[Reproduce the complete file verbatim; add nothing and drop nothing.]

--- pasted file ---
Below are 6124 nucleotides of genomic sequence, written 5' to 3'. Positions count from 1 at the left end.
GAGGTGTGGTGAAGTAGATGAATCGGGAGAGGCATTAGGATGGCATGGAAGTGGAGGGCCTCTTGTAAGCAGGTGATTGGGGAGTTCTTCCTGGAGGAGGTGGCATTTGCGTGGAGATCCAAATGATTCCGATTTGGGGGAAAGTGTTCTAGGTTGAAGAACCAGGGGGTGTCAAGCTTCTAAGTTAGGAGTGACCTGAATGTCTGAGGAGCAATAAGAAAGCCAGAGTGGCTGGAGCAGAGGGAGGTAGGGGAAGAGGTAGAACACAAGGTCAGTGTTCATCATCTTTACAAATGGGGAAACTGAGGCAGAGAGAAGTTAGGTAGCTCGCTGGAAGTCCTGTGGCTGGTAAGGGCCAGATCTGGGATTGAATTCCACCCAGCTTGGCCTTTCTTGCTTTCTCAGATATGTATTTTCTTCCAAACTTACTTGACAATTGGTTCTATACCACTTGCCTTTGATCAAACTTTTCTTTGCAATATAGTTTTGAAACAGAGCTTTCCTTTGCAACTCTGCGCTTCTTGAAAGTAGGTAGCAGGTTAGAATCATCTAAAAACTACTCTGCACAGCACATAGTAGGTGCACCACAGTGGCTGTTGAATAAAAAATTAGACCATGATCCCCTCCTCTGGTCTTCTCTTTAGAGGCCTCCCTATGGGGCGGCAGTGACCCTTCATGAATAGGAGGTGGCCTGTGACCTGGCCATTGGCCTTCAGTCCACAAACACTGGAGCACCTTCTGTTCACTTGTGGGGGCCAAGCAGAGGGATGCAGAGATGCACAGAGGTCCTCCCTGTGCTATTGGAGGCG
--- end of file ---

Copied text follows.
Below are 6124 nucleotides of genomic sequence, written 5' to 3'. Positions count from 1 at the left end.
GAGGTGTGGTGAAGTAGATGAATCGGGAGAGGCATTAGGATGGCATGGAAGTGGAGGGCCTCTTGTAAGCAGGTGATTGGGGAGTTCTTCCTGGAGGAGGTGGCATTTGCGTGGAGATCCAAATGATTCCGATTTGGGGGAAAGTGTTCTAGGTTGAAGAACCAGGGGGTGTCAAGCTTCTAAGTTAGGAGTGACCTGAATGTCTGAGGAGCAATAAGAAAGCCAGAGTGGCTGGAGCAGAGGGAGGTAGGGGAAGAGGTAGAACACAAGGTCAGTGTTCATCATCTTTACAAATGGGGAAACTGAGGCAGAGAGAAGTTAGGTAGCTCGCTGGAAGTCCTGTGGCTGGTAAGGGCCAGATCTGGGATTGAATTCCACCCAGCTTGGCCTTTCTTGCTTTCTCAGATATGTATTTTCTTCCAAACTTACTTGACAATTGGTTCTATACCACTTGCCTTTGATCAAACTTTTCTTTGCAATATAGTTTTGAAACAGAGCTTTCCTTTGCAACTCTGCGCTTCTTGAAAGTAGGTAGCAGGTTAGAATCATCTAAAAACTACTCTGCACAGCACATAGTAGGTGCACCACAGTGGCTGTTGAATAAAAAATTAGACCATGATCCCCTCCTCTGGTCTTCTCTTTAGAGGCCTCCCTATGGGGCGGCAGTGACCCTTCATGAATAGGAGGTGGCCTGTGACCTGGCCATTGGCCTTCAGTCCACAAACACTGGAGCACCTTCTGTTCACTTGTGGGGGCCAAGCAGAGGGATGCAGAGATGCACAGAGGTCCTCCCTGTGCTATTGGAGGCG